Published online by Cambridge University Press: 08 June 2018
This chapter provides an overview of copyright and other intellectual property rights, giving background and context to the development of intellectual property licensing, openness and the open movement. After describing rights such as those afforded by patents and trademarks, the chapter focuses on copyright and how original creative works are intellectually protected in the UK, Europe and internationally. A key section of the chapter addresses the ‘threshold of originality’, which can be of critical importance to cultural organisations engaged in digitisation work. Finally, the chapter describes the components and purposes of licensing and open licences and gives context to the concept of the public domain and the expiration of copyright.
Intellectual property rights
Licensing, openness and the open movement outlined in the preceding chapter partly arise as a reaction to the presence of intellectual property rights. These are a collection of associated property rights, which each afford protection to a particular aspect of intellectual creation. In the UK there are five intellectual property rights: patents, trademarks, registered designs, design right and copy - right. The first three of these rights are registered rights. Such rights do not arise naturally, and only afford protection following a successful application and registration process. The latter two rights, design right and copyright, are automatic rights, which arise naturally and do not need to be registered.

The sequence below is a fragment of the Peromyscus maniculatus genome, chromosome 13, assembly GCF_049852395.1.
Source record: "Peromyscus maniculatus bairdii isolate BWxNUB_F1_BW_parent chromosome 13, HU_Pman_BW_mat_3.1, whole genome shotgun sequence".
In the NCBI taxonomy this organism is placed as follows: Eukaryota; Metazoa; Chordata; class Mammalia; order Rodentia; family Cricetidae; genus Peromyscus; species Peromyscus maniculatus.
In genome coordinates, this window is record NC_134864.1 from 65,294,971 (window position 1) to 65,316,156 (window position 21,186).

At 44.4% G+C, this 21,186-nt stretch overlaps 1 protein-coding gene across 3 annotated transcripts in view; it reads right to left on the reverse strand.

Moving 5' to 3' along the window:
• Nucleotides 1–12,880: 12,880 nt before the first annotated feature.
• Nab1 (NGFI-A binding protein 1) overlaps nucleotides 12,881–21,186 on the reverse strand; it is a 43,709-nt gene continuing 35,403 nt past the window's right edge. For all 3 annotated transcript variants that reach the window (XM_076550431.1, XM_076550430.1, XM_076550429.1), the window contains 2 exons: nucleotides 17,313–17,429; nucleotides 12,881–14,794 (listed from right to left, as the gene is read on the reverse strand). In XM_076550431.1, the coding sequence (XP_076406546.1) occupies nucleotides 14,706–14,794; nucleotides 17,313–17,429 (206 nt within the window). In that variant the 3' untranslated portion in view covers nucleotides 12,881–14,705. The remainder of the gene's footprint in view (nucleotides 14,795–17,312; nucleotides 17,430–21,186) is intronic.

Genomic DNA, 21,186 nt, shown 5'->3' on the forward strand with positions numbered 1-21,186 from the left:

Patents provide protection for inventions and innovations. There is a particularly long tradition of patenting in the UK, with the first recorded English patent being granted in 1449. This grant provided John of Utynam, who had devised a novel glass-producing technique, a 20-year monopoly on the right to exploit his invention in England. Because the purpose of a patent is to grant a monopoly exploitation right to an inventor of something new, which has advanced the current state-of-the-art, registration places a heavy emphasis on the demonstra - tion of innovation and applicability.
Today patent registration authorities, such as the UK Intellectual Property Office, publish patent applications and grants online. This makes patenting something of a dichotomous activity. On the one hand, seeking a patent exposes an invention in minute detail. On the other hand, once registered, for a period of time, the patent holder enjoys the sole right to benefit from that invention.